Format

Send to

Choose Destination
Early Interv Psychiatry. 2012 May;6(2):145-52. doi: 10.1111/j.1751-7893.2011.00334.x. Epub 2012 Jan 19.

Can receipt of a regular postcard reduce suicide-related behaviour in young help seekers? A randomized controlled trial.

Author information

1
Orygen Youth Health Research Centre, Centre for Youth Mental Health, The University of Melbourne, Melbourne, Victoria, Australia. jr@unimelb.edu.au.au

Abstract

AIM:

Suicide attempt, ideation and deliberate self-harm are common among adolescents. Limited evidence exists regarding interventions that can reduce risk; however, research indicates that maintaining contact with at-risk adults following discharge from services via letter or postcard can reduce risk. The aim of the study was to test a postcard intervention among people aged 15-24 who presented to mental health services but were not accepted, yet were at risk of suicide.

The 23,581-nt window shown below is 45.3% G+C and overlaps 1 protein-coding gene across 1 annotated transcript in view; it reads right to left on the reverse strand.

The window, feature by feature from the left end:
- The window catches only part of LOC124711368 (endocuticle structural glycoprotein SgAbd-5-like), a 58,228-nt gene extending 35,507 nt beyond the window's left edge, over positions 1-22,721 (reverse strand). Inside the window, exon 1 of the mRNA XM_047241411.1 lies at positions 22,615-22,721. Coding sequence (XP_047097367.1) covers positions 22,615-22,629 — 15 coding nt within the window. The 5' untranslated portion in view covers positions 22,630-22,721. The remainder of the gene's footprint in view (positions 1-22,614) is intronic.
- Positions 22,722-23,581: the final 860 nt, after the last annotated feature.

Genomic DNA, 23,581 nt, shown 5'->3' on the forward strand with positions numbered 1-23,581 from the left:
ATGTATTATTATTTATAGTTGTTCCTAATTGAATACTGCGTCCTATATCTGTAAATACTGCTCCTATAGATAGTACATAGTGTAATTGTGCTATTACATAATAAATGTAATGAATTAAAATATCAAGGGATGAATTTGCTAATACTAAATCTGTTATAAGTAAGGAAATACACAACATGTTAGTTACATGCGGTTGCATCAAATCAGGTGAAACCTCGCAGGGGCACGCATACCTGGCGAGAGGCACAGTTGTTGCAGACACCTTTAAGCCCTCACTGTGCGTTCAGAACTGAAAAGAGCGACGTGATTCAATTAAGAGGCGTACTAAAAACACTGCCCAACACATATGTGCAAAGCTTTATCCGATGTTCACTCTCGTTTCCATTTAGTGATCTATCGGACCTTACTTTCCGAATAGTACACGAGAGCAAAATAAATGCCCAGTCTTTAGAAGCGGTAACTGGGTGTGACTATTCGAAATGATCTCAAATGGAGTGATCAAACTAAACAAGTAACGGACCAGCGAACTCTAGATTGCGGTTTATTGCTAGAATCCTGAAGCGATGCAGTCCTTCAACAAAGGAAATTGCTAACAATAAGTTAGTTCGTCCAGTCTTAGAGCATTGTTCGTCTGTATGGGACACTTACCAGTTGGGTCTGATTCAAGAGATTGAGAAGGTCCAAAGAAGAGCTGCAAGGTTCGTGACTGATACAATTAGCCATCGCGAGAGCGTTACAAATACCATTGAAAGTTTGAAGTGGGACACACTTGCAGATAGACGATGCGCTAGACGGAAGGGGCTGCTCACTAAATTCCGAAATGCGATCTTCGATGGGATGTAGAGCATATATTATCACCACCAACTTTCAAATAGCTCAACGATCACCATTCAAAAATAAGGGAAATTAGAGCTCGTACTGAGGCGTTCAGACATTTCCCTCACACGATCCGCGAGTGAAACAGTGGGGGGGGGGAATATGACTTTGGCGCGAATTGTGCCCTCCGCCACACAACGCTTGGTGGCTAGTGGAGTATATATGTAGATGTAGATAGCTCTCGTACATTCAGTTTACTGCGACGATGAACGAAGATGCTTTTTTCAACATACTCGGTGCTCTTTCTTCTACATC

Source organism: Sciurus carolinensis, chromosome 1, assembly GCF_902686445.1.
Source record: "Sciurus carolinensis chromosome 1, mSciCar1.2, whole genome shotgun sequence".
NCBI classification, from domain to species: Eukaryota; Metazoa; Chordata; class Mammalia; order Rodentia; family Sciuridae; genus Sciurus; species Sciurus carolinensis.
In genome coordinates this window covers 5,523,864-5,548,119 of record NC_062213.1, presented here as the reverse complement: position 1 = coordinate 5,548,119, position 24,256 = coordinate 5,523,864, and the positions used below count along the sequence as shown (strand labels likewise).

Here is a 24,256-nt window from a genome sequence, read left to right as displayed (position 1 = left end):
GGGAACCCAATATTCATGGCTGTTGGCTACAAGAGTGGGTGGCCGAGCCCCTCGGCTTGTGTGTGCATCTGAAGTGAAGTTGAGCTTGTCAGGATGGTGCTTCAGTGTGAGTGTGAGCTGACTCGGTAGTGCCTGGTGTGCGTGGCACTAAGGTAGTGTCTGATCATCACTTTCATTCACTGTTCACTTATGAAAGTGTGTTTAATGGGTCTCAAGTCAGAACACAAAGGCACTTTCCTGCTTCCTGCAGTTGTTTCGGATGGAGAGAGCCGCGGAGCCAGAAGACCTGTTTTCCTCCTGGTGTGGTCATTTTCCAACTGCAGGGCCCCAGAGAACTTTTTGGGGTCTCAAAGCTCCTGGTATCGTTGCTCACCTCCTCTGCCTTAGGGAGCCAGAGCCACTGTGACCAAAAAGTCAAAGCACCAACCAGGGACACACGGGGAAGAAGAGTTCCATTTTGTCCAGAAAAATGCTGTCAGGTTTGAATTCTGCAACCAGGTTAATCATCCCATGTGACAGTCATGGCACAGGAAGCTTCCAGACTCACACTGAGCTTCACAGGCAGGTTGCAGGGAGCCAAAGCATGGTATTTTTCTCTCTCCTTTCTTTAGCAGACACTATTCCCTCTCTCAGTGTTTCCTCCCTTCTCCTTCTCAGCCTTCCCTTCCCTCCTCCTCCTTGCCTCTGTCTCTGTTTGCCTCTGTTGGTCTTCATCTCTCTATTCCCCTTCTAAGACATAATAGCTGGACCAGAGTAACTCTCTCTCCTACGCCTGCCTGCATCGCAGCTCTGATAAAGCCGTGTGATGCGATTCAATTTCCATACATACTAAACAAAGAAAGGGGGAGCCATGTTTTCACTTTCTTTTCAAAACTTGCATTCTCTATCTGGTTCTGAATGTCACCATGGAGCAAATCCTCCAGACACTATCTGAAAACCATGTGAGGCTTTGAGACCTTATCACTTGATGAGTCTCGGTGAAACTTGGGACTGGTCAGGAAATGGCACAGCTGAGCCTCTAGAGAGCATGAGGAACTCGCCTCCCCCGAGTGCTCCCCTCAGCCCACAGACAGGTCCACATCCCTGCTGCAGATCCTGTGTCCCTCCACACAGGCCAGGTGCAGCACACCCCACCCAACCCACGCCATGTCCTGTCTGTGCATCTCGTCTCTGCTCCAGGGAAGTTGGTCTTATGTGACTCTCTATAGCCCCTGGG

METHODS:

A randomized controlled trial of 3 years in duration was used. The intervention consisted of 12 postcards sent once a month for 12 months following presentation to the service. Key outcomes of interest were reduced rates of suicide attempt, suicidal ideation and deliberate self-harm, assessed at 12 and 18 months.

RESULTS:

Participants reported that they liked receiving the postcard and that they used the strategies recommended. However, no significant effect of the postcard intervention was found on suicide risk, although participants in both groups improved on measures of mental health over the course of the study.

CONCLUSIONS:

There remains a need for further research into youth-friendly interventions for young people at risk of suicide.

[Indexed for MEDLINE]

Supplemental Content

Full text links

Icon for Wiley
Loading ...
Support Center